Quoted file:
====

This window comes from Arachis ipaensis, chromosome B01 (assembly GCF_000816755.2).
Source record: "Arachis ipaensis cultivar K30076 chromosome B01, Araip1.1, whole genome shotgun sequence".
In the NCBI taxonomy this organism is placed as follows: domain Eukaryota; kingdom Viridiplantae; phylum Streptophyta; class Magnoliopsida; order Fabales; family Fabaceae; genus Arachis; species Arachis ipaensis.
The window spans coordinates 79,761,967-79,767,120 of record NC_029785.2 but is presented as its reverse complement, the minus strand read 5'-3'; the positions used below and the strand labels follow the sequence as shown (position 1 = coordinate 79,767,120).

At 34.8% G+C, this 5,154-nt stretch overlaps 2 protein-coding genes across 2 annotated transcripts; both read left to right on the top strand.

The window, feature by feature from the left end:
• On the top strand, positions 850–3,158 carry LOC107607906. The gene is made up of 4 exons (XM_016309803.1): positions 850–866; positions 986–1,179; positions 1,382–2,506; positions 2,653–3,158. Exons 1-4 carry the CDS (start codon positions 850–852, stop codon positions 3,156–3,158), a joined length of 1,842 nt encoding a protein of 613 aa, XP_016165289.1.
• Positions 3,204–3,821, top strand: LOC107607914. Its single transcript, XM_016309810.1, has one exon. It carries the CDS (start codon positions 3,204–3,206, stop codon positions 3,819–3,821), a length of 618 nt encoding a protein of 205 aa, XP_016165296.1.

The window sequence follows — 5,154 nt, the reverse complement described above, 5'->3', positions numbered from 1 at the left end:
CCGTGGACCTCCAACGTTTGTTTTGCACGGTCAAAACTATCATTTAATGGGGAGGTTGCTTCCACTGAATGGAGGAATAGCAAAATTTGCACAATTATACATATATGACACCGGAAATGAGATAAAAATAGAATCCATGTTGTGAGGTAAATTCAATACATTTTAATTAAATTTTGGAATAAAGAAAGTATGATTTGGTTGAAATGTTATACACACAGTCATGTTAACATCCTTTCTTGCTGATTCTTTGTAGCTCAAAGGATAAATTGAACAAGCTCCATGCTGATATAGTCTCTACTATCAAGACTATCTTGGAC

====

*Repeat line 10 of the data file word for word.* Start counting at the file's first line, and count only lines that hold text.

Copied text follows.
CCGTGGACCTCCAACGTTTGTTTTGCACGGTCAAAACTATCATTTAATGGGGAGGTTGCTTCCACTGAATGGAGGAATAGCAAAATTTGCACAATTATACATATATGACACCGGAAATGAGATAAAAATAGAATCCATGTTGTGAGGTAAATTCAATACATTTTAATTAAATTTTGGAATAAAGAAAGTATGATTTGGTTGAAATGTTATACACACAGTCATGTTAACATCCTTTCTTGCTGATTCTTTGTAGCTCAAAGGATAAATTGAACAAGCTCCATGCTGATATAGTCTCTACTATCAAGACTATCTTGGAC